Linguistically-robust AAC Systems

March 7, 2014 by - 6 Comments

Linguistically-robust AAC Systems
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At the NCACA conference last month, a few of us were talking about what it means to have an AAC device or app with a strong language system, something Gail Van Tatenhove and I wrote about a few years ago in this book. Linguistically-robust language systems are those that will allow someone to construct grammatically correct utterances. Think of the different SGDs or AAC apps that you worked with this week. If you could use them to recreate the last 30 minutes of ‘talk time’ that you had without spelling out too many of the words, chances are pretty good that it is a linguistically-robust system.

That led to us asking ourselves and others a question. “What do you look for in terms of a language system when you’re considering SGDs or AAC apps for a learner who has the potential to (eventually) construct grammatically correct utterances?” Keep in mind that we were not talking about other aspects that factor into device selection, such as access, speech, rate enhancement, or symbol type. Instead, the focus was on the specific linguistic characteristics that give us the platform for teaching generative language.

Here is the list of language features on which there seemed to be consensus.  

  • No fewer than 300+ core words
  • Wide range of word classes (e.g., verbs, pronouns, modifiers, conjunctions, prepositions)
  • Ability to make morphological changes (e.g., tense, pluralization, comparative/superlative)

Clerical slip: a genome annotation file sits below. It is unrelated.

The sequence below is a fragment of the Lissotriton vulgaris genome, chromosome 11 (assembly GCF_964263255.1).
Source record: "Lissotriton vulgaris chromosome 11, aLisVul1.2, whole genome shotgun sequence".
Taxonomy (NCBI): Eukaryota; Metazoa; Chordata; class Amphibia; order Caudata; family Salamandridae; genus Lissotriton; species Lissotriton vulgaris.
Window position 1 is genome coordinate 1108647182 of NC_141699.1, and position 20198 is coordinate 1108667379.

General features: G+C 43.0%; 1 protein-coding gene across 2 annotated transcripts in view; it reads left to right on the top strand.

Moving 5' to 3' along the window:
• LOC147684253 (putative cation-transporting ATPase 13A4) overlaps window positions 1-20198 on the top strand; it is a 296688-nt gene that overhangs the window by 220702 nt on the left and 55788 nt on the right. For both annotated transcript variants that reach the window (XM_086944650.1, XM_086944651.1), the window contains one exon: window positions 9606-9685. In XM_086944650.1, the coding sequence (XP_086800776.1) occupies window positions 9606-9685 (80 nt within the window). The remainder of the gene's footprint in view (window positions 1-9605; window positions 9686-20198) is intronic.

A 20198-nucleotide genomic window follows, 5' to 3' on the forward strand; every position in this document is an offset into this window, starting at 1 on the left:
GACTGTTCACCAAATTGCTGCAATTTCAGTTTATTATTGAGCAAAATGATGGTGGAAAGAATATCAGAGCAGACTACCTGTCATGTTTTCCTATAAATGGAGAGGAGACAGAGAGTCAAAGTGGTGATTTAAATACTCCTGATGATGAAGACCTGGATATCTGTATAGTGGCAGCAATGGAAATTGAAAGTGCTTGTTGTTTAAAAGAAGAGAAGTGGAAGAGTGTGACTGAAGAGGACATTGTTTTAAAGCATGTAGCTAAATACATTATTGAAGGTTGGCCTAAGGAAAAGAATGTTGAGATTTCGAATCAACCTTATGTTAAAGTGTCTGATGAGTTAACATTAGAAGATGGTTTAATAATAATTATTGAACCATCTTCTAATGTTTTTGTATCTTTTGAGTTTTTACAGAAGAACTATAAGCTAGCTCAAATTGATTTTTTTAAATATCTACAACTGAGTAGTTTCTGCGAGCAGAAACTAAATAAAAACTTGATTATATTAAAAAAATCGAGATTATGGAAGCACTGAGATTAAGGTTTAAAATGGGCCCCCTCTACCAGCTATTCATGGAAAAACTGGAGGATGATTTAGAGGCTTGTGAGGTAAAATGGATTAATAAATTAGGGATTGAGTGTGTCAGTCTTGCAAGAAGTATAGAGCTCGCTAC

• Supports motor automaticity but allows for planned growth
  • Text-to-speech
  • Word prediction

What’s your ‘minimum criteria’ for a linguistically-robust AAC system? We’d love to hear your thoughts. If there are language features that you find essential that we omitted, we’d love to hear about them. Agree or disagree with our list? Suggestions? Let’s discuss!


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This post was written by Carole Zangari


  • Patrick Brune says:

    Hi Carole,

    I think this is a great conversation to have and I’m pleased that you opened it up to a community discussion. When I was reading your post, it made me think of how we could broaden that definition and add a few more “essentials” to that list.

    I will include a few references at the end but there is research, from both linguistics and AAC, that demonstrates a significant part of what we say is not novel. Instead, it is made up of utterances we have previously used with one or several words that change. Even young children use consistent chunks of language in which they modify a word or two based on the situation/need.

    These chunks don’t cover everything we say, however. We still need access to single words and keyboards to fill in or say something completely novel. As verbal communicators, our linguistic knowledge includes a combination of pre-programmed messages and vocabulary to create novel messages. I believe we should offer this same opportunity to our AAC users as well.